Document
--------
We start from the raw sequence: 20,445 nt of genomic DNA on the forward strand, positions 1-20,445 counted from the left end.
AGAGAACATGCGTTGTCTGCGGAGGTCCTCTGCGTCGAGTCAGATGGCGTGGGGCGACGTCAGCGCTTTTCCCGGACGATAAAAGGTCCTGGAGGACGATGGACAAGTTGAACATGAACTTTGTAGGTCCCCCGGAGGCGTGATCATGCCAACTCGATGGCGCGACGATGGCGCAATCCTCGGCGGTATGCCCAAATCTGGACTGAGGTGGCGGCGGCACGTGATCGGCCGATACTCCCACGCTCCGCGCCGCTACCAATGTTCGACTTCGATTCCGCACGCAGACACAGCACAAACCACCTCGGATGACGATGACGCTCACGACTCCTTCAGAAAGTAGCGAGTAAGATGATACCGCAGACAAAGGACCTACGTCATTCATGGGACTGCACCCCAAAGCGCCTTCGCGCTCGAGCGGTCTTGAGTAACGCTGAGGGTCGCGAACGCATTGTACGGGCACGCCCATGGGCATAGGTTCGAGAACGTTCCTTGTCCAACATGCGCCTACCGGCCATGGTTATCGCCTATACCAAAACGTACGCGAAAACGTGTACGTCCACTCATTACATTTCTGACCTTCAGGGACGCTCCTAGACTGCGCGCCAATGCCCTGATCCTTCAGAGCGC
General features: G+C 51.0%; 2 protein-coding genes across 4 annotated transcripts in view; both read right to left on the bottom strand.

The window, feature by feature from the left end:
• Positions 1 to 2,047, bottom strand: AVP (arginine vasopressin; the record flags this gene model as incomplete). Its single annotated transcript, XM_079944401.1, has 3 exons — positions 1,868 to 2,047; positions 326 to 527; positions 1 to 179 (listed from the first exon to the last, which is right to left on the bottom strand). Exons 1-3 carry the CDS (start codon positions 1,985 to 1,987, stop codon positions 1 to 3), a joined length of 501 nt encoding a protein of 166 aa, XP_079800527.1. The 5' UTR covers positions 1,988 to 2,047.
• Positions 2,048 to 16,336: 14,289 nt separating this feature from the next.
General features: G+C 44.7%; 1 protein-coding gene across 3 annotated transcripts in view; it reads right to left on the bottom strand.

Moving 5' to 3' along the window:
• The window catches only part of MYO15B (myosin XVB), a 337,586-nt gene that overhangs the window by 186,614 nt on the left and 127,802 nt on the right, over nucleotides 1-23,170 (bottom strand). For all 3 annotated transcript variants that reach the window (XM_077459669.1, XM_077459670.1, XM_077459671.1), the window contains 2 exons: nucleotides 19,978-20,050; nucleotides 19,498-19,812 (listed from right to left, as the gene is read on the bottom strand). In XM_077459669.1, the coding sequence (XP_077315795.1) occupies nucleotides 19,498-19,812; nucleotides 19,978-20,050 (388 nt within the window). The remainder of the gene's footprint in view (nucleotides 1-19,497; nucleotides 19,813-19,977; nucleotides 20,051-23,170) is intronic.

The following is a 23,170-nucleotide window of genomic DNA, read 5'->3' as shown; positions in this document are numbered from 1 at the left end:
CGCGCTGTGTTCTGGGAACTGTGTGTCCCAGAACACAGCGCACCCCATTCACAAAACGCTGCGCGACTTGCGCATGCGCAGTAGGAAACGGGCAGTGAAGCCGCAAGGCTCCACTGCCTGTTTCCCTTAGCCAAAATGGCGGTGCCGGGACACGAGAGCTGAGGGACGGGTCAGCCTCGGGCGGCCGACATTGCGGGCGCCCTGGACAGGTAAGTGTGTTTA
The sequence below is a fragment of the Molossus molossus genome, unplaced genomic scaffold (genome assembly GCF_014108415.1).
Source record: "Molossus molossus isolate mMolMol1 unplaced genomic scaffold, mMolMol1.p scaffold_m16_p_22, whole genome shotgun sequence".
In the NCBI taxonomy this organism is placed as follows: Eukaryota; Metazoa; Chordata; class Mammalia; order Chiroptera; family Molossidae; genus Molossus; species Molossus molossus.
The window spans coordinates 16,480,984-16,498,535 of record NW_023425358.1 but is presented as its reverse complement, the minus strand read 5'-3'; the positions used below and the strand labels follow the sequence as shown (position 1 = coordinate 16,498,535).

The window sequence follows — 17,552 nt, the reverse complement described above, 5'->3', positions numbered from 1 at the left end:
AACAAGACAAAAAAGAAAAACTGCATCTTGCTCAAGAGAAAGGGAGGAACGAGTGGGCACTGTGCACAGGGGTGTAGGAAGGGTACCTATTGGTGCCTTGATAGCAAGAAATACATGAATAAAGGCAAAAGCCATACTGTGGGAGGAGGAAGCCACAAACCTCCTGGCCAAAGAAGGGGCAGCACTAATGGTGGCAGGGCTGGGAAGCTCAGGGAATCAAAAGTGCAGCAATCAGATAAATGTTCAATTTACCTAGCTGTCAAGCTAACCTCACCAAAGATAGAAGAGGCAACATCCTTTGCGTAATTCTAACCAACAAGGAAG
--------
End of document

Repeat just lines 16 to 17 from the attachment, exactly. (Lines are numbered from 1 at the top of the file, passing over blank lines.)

The window sequence follows — 17,552 nt, the reverse complement described above, 5'->3', positions numbered from 1 at the left end:
AACAAGACAAAAAAGAAAAACTGCATCTTGCTCAAGAGAAAGGGAGGAACGAGTGGGCACTGTGCACAGGGGTGTAGGAAGGGTACCTATTGGTGCCTTGATAGCAAGAAATACATGAATAAAGGCAAAAGCCATACTGTGGGAGGAGGAAGCCACAAACCTCCTGGCCAAAGAAGGGGCAGCACTAATGGTGGCAGGGCTGGGAAGCTCAGGGAATCAAAAGTGCAGCAATCAGATAAATGTTCAATTTACCTAGCTGTCAAGCTAACCTCACCAAAGATAGAAGAGGCAACATCCTTTGCGTAATTCTAACCAACAAGGAAG